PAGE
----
Sunday School 06 29 2014


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Pursue Unity in Christ”

Lesson Text: 1 Corinthians 1:10-17; 3:6-9

Background Scripture: 1 Corinthians 1:10-17; 3:1-17

Devotional Reading: 1 Corinthians 12:12-20


1 Corinthians 1:10-17 (KJV) 

10 Now I beseech you, brethren, by the name of our Lord Jesus Christ, that ye all speak the same thing, and that there be no divisions among you; but that ye be perfectly joined together in the same mind and in the same judgment.

11 For it hath been declared unto me of you, my brethren, by them which are of the house of Chloe, that there are contentions among you.

12 Now this I say, that every one of you saith, I am of Paul; and I of Apollos; and I of Cephas; and I of Christ.

13 Is Christ divided? was Paul crucified for you? or were ye baptized in the name of Paul?

14 I thank God that I baptized none of you, but Crispus and Gaius;

15 Lest any should say that I had baptized in mine own name.

16 And I baptized also the household of Stephanas: besides, I know not whether I baptized any other.

17 For Christ sent me not to baptize, but to preach the gospel: not with wisdom of words, lest the cross of Christ should be made of none effect.


1 Corinthians 3:6-9

6 I have planted, Apollos watered; but God gave the increase.

7 So then neither is he that planteth any thing, neither he that watereth; but God that giveth the increase.

8 Now he that planteth and he that watereth are one: and every man shall receive his own reward according to his own labour.

9 For we are labourers together with God: ye are God’s husbandry, ye are God’s building.



To know that focusing on the Lord Jesus will result in unity.

To explain how one ought to look at the role of leaders in the local church.   

To pray for the ministry staff of your church that God would bless their work and that the congregation would rally behind them to bring glory to God.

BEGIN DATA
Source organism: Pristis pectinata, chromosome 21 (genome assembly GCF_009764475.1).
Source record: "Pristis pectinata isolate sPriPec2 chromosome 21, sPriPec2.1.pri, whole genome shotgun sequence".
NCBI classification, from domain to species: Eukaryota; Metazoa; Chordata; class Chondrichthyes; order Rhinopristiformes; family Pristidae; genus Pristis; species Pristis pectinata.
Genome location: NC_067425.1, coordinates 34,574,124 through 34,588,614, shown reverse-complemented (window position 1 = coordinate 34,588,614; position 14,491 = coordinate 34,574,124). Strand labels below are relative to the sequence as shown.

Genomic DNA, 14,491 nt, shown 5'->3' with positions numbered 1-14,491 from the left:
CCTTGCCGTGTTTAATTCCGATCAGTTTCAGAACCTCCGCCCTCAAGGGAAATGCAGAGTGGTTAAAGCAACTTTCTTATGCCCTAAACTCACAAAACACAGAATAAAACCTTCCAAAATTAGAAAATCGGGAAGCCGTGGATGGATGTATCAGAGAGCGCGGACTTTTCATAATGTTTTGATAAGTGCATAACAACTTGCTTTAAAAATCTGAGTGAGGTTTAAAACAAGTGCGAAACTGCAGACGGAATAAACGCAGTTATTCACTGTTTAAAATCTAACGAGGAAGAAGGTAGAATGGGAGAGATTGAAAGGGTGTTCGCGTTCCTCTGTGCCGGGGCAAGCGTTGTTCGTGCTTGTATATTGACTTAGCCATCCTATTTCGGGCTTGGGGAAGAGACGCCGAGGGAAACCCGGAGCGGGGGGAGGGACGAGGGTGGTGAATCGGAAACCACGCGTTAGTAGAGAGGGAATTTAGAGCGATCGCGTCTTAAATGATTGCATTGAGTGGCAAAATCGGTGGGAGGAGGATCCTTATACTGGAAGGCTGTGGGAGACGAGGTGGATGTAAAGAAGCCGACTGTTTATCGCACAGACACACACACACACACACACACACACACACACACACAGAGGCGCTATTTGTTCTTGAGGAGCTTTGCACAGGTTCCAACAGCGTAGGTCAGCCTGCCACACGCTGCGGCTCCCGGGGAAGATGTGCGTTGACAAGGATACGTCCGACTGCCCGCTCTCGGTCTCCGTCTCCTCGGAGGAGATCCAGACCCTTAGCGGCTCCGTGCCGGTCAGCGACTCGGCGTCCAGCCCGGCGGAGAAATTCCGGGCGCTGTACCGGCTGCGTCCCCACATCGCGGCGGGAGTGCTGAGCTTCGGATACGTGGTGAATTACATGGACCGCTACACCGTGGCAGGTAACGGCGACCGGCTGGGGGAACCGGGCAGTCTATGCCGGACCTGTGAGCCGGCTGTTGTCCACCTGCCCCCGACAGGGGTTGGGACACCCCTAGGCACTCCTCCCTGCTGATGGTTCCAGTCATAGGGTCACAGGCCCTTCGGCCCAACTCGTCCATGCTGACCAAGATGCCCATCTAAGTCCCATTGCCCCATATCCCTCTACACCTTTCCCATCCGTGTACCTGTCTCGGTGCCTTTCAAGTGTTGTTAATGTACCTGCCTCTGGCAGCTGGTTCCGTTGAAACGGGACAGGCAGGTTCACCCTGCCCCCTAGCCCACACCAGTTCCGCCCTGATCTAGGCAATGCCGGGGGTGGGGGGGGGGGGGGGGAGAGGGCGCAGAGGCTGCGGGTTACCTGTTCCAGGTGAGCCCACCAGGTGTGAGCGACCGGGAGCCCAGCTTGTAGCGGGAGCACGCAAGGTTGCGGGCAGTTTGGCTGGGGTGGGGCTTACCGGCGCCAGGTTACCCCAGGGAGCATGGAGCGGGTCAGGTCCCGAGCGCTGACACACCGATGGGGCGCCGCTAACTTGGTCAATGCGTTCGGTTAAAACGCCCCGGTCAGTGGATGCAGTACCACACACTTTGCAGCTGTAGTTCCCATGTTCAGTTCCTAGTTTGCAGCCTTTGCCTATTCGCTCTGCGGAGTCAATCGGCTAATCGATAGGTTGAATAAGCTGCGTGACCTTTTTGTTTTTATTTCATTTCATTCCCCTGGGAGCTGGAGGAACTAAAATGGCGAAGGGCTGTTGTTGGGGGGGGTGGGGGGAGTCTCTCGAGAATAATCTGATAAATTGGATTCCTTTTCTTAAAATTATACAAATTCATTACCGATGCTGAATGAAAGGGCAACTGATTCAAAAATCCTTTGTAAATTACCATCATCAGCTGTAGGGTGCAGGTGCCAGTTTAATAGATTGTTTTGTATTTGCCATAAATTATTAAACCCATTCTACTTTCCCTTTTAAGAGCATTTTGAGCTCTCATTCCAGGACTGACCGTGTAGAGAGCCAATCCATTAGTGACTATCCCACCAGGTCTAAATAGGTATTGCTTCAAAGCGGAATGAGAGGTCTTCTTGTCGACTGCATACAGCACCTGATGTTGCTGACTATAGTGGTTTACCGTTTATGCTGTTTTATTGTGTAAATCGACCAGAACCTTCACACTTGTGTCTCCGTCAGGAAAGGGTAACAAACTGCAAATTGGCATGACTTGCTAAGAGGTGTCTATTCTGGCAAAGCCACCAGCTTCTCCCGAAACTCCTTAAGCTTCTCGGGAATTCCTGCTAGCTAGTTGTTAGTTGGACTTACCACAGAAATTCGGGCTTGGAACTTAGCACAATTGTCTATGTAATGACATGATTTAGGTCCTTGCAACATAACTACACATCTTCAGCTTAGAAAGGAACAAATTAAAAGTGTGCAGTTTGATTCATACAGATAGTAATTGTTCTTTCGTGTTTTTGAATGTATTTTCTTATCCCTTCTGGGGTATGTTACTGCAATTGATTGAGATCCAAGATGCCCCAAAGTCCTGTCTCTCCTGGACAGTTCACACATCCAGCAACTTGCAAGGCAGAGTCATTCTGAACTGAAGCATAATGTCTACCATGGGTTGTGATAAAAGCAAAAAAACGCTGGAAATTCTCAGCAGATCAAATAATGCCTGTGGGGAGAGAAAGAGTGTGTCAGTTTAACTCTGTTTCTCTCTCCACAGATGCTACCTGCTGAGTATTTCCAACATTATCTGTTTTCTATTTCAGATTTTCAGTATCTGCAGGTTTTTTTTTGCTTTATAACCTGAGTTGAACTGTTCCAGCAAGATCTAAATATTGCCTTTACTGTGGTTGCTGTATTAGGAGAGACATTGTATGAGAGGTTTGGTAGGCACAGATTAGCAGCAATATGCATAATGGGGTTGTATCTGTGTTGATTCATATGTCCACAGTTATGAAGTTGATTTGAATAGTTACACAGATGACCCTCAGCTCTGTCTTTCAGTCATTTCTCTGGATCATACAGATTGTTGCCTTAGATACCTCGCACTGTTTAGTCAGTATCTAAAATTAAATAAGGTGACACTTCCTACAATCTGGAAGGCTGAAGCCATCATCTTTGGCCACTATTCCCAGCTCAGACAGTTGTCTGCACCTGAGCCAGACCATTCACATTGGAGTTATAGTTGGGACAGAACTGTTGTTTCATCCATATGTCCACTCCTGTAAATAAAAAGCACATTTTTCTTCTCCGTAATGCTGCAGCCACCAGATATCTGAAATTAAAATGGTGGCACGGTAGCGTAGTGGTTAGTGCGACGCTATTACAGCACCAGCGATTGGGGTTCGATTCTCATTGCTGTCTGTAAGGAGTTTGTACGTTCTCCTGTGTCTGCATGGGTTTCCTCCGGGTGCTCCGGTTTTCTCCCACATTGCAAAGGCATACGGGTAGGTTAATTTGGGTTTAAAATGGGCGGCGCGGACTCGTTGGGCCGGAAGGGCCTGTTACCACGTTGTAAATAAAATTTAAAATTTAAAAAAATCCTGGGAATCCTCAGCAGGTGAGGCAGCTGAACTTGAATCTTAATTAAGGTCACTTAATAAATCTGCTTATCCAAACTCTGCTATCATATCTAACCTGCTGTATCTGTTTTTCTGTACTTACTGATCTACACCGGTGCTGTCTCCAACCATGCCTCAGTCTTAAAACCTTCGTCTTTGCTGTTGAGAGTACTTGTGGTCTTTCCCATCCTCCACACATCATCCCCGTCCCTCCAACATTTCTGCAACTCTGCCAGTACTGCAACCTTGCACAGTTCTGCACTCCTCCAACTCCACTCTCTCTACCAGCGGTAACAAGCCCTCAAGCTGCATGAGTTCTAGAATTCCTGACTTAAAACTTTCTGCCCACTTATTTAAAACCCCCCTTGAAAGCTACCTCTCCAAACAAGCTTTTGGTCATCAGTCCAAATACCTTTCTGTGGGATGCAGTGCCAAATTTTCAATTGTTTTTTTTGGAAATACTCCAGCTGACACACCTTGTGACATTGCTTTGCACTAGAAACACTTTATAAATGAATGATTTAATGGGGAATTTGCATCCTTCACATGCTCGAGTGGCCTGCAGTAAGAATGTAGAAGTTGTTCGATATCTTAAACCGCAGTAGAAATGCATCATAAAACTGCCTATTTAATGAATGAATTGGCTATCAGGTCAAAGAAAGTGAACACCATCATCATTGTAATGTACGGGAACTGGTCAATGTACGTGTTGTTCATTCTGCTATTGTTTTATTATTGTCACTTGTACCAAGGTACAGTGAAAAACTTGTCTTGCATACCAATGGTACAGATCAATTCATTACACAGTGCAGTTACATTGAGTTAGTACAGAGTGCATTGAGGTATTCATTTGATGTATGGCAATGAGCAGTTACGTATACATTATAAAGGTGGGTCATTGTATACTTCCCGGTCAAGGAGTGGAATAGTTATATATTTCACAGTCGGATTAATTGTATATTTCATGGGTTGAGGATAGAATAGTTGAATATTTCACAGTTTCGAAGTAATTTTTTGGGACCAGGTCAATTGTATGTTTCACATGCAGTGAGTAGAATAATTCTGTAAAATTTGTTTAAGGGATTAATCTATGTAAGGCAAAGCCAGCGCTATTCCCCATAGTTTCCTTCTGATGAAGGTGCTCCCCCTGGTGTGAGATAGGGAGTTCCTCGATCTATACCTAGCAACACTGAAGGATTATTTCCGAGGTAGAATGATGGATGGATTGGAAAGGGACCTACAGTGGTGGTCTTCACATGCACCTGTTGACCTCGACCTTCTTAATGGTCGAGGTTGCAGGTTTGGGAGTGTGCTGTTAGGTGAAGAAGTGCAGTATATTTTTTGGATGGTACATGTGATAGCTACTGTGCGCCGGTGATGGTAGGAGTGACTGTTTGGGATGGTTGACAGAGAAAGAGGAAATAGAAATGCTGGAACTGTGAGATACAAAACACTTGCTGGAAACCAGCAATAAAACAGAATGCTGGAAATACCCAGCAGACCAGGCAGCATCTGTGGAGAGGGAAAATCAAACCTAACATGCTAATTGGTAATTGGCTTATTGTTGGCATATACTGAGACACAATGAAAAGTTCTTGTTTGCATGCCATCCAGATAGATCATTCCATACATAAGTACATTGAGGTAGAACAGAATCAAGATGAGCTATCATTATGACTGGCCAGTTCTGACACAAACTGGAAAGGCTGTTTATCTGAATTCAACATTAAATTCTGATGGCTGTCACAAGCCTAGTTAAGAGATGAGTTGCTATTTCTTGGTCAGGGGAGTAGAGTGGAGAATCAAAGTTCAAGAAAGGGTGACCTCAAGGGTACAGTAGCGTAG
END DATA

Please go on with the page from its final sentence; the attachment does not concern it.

Let’s All Get Along

  Pastor and author Charles Swindoll tells the story he heard about two unmarried sisters who lived together in the same small house. When they had a minor disagreement with each other over a very small issue, they decided not to speak to each other anymore. For years they lived this way, coming and going, eating and sleeping, sewing and reading, but never speaking. Neither was willing to take the first step toward reconciliation or forgiveness.

   Sound ridiculous? What about churches where factions sit on opposite sides of the aisle, or part of the congregation meets upstairs while the other part meets in the basement? Or what about one group forming an entirely new church when a congregation disagrees about the color of the church carpet?

   Paul had heard about the divisions occurring in the new church he had helped to start in Corinth. So he wrote to them and urged them to set aside their differences and divisions and find unity of mind and heart in the Lord Jesus. It is a message worth repeating in many divided, and divisive, congregations today.


   Paul’s second missionary journey began as a trip to visit the congregations he had planted on his first journey (Acts 15:36). After doing so (15:41), the restless Paul desired to move on to new territory with the message of the gospel.

   God influenced Paul’s itinerary through a vision that directed him to cross the Aegean Sea to the region known as Macedonia (Acts 16:9, 10). He eventually arrived in Corinth in about A.D. 52, where he remained for some 18 months (see 18:11, 18). Corinth was a busy and wealthy center of trade in Paul’s day, a cosmopolitan city with residents from many regions. It was a place of lax morals and influential pagan religions.